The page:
After You Toss the Keys: How Much to Tip Your Valet

You’re going to a fine restaurant or you’ve just arrived at a big event that requires you to valet your car. Ever wondered how much you should really tip the new driver of your car? That’s a common question that doesn’t have a hard-and-fast rule, but there are consequences for being a poor tipper.

Read on to learn four expert tips for helping you decide how much you should tip your valet the next time around:

Tip #1: How the 20 Percent Rule Applies

When tipping at a restaurant, it’s typical to tip between 15 and 25 percent for good service. That’s an expectation that is almost uniformly accepted across the U.S. restaurant industry. But how does it apply to other tipping services? It can be a little fuzzy. The “20 Percent Rule” is certainly one you could start with as a baseline for tipping a car or a bike valet. How does that pan out in actual dollars you’ll need to fork over every time you drive up for valet service? For a $10 an hour valet service, that’s $2 maximum for each hour. For a $20 an hour valet, that’s $4 maximum for each hour. Either way, that’s not a bad draw for a valet, and that’s a price that you can accept for valeting your car. But, there are other things to consider.

Tip #2: Overtip as for Extra Protection

Something we love to do is go ahead and put a $10 bill on the dashboard before you leave the car. It’s a surprise that your valet will appreciate and could potentially be very motivating. You’ll want to talk to the valet to go over the details and to let the valet know where damage is on the car (or where it’s not). Setting expectations for how you want your car returned is really important in this process. The $10 bill on the dash gives the valet a little extra incentive to treat your car well while you are gone. Without any upfront tip, the valet doesn’t know if he will ever see the tip. You may forget to get cash. He may have to split tips with other valets. Give him a little extra to motivate his service.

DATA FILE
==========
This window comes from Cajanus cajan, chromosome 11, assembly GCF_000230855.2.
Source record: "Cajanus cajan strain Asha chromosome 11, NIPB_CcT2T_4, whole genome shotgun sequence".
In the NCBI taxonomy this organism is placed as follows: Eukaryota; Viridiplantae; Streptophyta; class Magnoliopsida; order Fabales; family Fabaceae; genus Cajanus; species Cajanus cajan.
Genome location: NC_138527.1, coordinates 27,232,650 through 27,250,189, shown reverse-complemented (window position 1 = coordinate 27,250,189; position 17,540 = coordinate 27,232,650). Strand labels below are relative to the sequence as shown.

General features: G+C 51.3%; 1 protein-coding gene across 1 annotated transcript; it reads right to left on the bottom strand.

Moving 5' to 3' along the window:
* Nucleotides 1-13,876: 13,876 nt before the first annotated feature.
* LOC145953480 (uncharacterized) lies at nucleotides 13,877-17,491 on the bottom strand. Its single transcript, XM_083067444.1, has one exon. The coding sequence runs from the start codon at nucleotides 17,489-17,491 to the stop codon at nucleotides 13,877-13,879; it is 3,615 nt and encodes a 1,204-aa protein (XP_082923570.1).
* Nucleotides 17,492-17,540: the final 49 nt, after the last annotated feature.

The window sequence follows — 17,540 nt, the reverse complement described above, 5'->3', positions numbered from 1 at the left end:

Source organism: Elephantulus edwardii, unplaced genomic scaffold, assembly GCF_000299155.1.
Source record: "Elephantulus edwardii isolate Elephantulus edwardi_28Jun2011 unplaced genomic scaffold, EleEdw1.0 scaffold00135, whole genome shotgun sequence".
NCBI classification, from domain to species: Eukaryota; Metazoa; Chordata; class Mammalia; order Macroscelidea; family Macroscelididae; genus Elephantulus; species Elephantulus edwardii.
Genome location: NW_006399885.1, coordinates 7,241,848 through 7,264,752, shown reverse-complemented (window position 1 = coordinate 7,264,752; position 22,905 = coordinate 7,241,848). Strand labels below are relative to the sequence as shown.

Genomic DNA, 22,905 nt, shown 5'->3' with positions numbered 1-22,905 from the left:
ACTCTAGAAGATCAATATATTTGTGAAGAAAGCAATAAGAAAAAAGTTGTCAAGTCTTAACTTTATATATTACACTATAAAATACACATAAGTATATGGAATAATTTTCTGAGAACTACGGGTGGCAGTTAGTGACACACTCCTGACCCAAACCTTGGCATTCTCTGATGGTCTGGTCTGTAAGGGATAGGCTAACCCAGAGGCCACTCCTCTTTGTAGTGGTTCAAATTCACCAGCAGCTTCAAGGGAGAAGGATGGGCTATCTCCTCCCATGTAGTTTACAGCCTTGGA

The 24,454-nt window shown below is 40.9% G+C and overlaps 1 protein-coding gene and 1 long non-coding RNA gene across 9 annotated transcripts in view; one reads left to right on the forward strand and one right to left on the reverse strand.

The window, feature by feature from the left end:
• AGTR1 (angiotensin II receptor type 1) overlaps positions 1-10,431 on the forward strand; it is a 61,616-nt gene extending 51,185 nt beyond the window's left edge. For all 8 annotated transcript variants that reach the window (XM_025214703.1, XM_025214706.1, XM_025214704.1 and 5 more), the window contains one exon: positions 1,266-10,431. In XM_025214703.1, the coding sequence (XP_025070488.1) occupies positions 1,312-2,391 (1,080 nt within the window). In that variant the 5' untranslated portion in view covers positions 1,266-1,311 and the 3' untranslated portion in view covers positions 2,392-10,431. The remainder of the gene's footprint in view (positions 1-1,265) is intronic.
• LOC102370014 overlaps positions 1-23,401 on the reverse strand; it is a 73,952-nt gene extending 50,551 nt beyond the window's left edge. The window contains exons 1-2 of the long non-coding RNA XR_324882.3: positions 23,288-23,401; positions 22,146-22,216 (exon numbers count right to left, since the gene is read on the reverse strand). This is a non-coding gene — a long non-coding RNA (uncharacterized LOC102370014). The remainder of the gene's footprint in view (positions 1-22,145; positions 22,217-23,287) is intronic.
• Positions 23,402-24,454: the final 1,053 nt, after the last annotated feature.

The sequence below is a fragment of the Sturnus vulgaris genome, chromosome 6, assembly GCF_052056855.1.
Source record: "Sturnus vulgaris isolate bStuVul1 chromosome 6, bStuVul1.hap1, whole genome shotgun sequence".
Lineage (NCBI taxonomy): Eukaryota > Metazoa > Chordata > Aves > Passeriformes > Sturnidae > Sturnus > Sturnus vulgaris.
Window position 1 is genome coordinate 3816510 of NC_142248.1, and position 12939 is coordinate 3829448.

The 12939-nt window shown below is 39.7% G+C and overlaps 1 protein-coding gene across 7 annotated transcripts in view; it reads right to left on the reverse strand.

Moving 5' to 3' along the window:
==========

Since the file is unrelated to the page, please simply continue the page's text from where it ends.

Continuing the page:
Tip #3: Can You Overtip Too Much?

Not really. How much you want to give over the standard amount is up to you. If you feel like being more generous, be more generous. But you should reconsider being stingy. We’ve heard one too many stories of valeted cars that come back in worse condition or don’t get immediately returned. That’s not the best scenario for you. Try to put yourself in the shoes of your valet. Have you ever worked for $2 an hour? Bump up that tip before you leave.

Tip #4: How Many Times Should I Tip?

It would be ideal to tip twice. You’ll want to leave some incentive money on the dashboard before you leave the car in the the hands of the valet, but you’ll also want to tip when the valet returns the car. This also isn’t the time to be stingy. You are, after all, valeting your car. It’s important to tip at least 20 percent of the valet cost per hour. Valets remember the good tippers and the bad ones, and you don’t want bad service for you or your car if you happen to return in the future.

Ready to Toss Your Keys?

Valet services are luxury services that you shouldn’t take advantage of unless you are willing to tip properly. Remember, you’re trusting your car with a valet and the more generous you are, the more incentive the valet may have to take care of your car. Remember to talk to the valet ahead of tossing your keys to let him know that you are expecting your car back at the end of the night just as you have left it. A little extra cash always goes a long way.

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